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The Cutting Edge: COMPUTING / TECHNOLOGY / INNOVATION : A (Digital) Photo Opportunity : Agencies Begin the Move From Slides to CDs


Inside the cavernous offices of Westlight, a Santa Monica stock photo agency, the dominant motif is metal file cabinets: Scores of them, lined up in neat rows, contain more than 2.5 million pictures. But Craig Aurness, the company's president, would like nothing better than to see those file cabinets go.

In their place, Aurness envisions neat stacks of compact discs, each holding about 5,000 images--or one file cabinet's worth. The pictures, reduced to the ones and zeros of computer code, would be available to clients via telephone lines. Freed of the expensive and cumbersome logistics of negatives and chemical prints, publishers of everything from company newsletters to party invitations would use more photos than ever--and Westlight, with more customers and less overhead, would boom.

That, at least, is the dream of Westlight and a handful of other forward-thinking stock photo agencies. Like many other segments of the publishing industry, they see technology changing their business dramatically--and they hope to turn upheaval into opportunity.

Already, digital technology has begun to reshape the universe of the 100 or so companies that archive and sell pictures, mostly to magazines and advertising agencies. Photo houses are publishing catalogues on CD-ROMs, taking orders over the Internet and distributing images on CD-ROMs.

Eventually, a completely digital process is likely to replace the traditional means of buying and printing photos. Today, most clients leaf through catalogues as thick as telephone books, then order a slide, which then goes through a three-step process of printing, stripping and color separation. Digital images are much easier to prepare for printing, and they can be retouched with more clarity and precision than a chemical print.

Perhaps most important, they can be transmitted in minutes over phone lines.

"It is analogous to how the fax has changed business," said Nick Scheer, manager of electronic imaging for Bettmann Archive in New York. "For a lot of our clients, the most important aspect of whether or not they can use an image is whether they can get it in time."

Still, converting to an all-digital format for storing, marketing and distributing photographs is more difficult than it seems. Even though many agencies are investing in the equipment needed to handle photos digitally, their clients often don't have the proper gear--and in some cases aren't much interested in changing the way they operate.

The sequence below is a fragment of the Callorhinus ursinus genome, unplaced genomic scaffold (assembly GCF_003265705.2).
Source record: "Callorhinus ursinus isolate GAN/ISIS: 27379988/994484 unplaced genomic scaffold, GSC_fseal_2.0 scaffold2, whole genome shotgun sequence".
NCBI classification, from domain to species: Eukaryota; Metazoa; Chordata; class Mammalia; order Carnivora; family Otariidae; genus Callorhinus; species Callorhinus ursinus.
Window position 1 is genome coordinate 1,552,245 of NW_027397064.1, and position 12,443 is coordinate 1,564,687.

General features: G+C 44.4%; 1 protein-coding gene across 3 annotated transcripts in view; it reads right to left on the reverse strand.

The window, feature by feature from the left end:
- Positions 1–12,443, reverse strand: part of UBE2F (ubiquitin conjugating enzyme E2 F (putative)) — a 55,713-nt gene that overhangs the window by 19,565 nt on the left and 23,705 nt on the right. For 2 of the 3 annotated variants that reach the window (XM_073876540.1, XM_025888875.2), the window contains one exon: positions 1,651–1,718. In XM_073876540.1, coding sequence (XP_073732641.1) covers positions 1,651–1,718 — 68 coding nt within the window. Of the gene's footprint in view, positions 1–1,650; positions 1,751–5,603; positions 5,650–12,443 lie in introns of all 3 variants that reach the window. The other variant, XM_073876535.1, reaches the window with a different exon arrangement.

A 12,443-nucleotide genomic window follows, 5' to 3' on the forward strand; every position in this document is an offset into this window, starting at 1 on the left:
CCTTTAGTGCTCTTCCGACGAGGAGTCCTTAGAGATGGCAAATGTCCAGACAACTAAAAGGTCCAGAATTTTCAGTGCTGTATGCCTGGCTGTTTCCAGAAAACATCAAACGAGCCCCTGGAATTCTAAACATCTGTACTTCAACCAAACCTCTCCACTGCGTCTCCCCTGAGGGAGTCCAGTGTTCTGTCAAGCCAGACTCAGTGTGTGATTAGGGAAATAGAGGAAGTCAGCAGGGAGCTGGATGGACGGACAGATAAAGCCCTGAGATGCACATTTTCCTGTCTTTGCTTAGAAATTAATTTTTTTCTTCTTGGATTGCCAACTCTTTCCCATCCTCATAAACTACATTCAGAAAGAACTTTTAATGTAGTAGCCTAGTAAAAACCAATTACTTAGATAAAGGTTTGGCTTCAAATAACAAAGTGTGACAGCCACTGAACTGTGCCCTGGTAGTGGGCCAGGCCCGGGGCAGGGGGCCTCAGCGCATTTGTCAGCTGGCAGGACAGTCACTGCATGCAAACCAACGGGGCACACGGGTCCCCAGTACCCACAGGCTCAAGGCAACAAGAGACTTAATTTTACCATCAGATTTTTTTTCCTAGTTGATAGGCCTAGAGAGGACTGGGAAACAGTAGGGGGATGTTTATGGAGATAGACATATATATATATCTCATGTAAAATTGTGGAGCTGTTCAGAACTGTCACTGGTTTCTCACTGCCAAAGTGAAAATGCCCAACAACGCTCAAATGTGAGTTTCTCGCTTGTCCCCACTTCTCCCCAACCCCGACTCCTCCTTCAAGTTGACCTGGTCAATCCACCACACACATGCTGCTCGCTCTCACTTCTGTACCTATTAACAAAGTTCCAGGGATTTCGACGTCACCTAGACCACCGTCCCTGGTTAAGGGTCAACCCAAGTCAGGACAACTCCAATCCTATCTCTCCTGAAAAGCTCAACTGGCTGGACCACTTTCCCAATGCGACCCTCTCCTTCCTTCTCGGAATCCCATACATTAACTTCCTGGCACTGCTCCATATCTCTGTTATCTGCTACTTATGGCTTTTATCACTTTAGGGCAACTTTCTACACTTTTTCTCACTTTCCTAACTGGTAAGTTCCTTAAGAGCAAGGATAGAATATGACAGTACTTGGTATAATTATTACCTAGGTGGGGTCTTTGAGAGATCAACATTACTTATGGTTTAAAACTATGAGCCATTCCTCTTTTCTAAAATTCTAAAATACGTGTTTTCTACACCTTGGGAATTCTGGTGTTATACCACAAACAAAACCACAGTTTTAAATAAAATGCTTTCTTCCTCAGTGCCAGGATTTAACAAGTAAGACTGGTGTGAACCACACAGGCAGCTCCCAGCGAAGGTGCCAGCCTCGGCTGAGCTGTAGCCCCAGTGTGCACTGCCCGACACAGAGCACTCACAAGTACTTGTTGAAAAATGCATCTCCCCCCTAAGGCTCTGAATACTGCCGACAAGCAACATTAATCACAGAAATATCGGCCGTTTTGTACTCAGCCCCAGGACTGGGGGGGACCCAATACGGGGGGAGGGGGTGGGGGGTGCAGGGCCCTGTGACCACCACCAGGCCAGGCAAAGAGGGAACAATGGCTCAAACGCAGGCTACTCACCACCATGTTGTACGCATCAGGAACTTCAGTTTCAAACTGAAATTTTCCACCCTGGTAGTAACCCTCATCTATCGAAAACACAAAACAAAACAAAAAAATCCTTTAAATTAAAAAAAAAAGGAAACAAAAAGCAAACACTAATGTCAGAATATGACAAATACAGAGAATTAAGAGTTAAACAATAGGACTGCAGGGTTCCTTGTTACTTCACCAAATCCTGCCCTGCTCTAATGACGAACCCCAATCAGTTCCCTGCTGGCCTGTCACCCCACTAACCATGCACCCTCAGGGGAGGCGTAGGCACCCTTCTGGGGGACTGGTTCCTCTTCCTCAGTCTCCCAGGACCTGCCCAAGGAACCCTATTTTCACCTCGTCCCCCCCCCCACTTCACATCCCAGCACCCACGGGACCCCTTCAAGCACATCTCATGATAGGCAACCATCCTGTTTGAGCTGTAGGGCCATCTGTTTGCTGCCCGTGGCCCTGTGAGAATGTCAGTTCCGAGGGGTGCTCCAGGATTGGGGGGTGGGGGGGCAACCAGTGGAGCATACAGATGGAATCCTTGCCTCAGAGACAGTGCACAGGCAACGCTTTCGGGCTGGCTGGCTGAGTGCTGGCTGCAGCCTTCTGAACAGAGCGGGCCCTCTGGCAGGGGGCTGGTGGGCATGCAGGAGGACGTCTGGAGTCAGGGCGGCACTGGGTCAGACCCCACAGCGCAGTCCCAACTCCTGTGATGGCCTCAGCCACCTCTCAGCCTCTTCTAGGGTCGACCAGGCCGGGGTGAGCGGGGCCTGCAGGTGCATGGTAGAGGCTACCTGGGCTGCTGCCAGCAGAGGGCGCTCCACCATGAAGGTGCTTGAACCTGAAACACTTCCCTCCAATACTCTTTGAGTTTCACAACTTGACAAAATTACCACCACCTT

The young art director at an advertising agency, for example, "is fascinated with computers and new technology, but the people in charge are not as young and friendly with machines," said Michel Bernard, president of the New York agency Liaison International. "They still like to see the slides and hold them in their hands above the light table. They shy away from computer screens."

There are other problems: Unauthorized use of copyrighted images has always been a worry for stock photo agencies, and digitization makes them more susceptible to new kinds of piracy, notably the use of pieces of images that are combined with other works.


So far, only about a quarter of the 97 stock photo agencies that are members of the Picture Agency Council of America have embraced digital technology as warmly as Aurness, said Allen Russell, chairman of the trade association's new-technology committee.

Yet few doubt that digital will become vital in the long run.

"Some agencies are hiding their heads in the sand. They prefer to pretend that new technology is not going to reshape their industry," said Alan Carey, president of the Picture Agency Council and owner of Imageworks, a stock photo agency in Woodstock, N.Y. "I think they are wrong. They are making a big mistake."

At Westlight, Aurness has spent two years converting the company's most popular images to digital files. About 4,500 of them appear on QUESTock, a databank of images available on CD-ROM that comes equipped with a searching mechanism so Westlight clients can select images using simple keywords.

Early versions of QUESTock were released last spring to some of Westlight's clients. By the end of this month, the company will begin widely marketing the disc, at a cost of $59.95.

Such products are crucial to what many in the photo business hope will be a dramatic expansion of their customer base. Desktop publishers who are creating newsletters or corporate reports, for example, have begun to peruse electronic catalogues such as QUESTock, downloading images directly into their publications.

Agencies are also using catalogues of Photo CD, a format developed by Kodak, to break into the lucrative multimedia market. Jeff Arch, photo editor for Decision Development Corp., an educational multimedia company in San Ramon, Calif., needs to select 1,800 pictures for a social studies project to go with text, video and sound.

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